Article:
At the opposite end of the vaccine innovation scale are nucleic acid-based platforms. These vaccines are completely synthetic; a strand of DNA or RNA that encodes a gene that expresses a protein of the virus (the antigen) is manufactured. Once injected, the DNA or RNA needs to get into a cell and the genetic instructions are read by the cell to produce this protein antigen.
Moderna were the first to clinically test their RNA-based vaccine, but no data has yet been published from their phase I clinical trial. Notably, Pfizer/BioNTech published results from their US-based clinical trial of their RNA vaccine at different doses. Their interim demonstrates that vaccinated volunteers had good functional antibody responses, termed neutralising antibodies, one week after a second immunisation. These RNA vaccines all differ in aspects of the composition and/or function of the RNA and of the formulation needed to protect and deliver the nucleic acid into a cell. Finally, Inovio Pharmaceuticals' DNA-based vaccine is in clinical testing.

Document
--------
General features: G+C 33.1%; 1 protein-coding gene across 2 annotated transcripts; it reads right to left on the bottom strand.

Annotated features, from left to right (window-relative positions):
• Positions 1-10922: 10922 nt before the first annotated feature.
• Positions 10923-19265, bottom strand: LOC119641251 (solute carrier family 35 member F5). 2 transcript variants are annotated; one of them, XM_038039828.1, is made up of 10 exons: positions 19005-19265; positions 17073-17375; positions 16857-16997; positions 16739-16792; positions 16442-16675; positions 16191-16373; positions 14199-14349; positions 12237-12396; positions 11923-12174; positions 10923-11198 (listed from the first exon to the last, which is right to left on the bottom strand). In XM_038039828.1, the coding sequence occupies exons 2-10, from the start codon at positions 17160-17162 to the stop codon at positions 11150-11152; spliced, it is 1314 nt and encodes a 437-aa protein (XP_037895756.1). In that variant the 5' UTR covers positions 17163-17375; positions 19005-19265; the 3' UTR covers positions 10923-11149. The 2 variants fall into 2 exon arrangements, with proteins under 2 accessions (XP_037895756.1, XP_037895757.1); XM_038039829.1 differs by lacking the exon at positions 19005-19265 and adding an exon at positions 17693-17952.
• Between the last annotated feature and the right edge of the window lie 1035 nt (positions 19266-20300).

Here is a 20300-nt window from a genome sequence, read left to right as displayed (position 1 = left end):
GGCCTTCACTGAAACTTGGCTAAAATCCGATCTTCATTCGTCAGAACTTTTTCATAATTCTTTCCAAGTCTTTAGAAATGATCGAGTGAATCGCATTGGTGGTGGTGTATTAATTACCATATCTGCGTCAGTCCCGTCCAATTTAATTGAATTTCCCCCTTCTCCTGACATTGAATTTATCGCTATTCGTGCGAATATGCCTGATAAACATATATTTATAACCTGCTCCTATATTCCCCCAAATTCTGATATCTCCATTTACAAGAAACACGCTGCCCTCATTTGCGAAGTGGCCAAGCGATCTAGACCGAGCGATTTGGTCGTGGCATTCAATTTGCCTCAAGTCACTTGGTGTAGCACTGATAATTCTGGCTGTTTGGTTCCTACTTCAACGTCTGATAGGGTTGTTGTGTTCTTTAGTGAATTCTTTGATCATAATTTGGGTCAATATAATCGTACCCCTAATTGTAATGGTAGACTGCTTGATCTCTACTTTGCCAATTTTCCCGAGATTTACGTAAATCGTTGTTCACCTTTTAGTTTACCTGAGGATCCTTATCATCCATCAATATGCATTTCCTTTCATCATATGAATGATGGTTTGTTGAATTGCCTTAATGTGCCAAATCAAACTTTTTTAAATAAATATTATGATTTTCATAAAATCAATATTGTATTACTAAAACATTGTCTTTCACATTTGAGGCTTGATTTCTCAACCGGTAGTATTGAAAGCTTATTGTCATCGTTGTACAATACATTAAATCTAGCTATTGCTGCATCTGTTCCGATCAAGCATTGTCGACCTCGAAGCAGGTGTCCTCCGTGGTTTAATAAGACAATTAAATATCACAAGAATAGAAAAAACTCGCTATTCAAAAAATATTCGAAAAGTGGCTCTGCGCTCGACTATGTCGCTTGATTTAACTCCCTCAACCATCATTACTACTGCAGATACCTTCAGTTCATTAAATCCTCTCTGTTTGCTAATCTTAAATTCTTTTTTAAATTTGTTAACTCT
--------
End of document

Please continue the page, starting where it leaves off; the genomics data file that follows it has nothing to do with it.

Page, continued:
From RTÉ Radio 1's Morning Ireland, James McInerney from the University of Nottingham on the world laboratory collaboration on a treatment for Covid-19
The traditional issues with these vaccines is the need to maximise the amount of DNA or RNA that successfully gets into the cell. If only a small amount succeeds in this journey then only a small amount of antigen is produced and this may not induce strong enough immune responses. One potential issue for nucleic acid vaccines, if they are successful in clinical trials, with respect to safety and efficacy, will be how to mass produce the final vaccine product at sufficient quantities for mass immunisation campaigns. This has never been done before. This raises a question about the security of supply chains for these materials.
What's the role of industry in all of this?
Virus vectors such as adenovirus are at the higher end of the innovation scale are virus vectors and the Jenner Institute at the University of Oxford are a leading academic institute in this area. They developed a vaccine, termed ChAdOx1 nCoV-19. It is made from a virus (ChAdOx1), which is a weakened version of a common cold virus (adenovirus) from chimpanzees that has been genetically changed so that it is impossible for it to grow in humans. This adenovirus is altered to prevent it from spreading in the body and also to produce the SARS-CoV2 spike protein.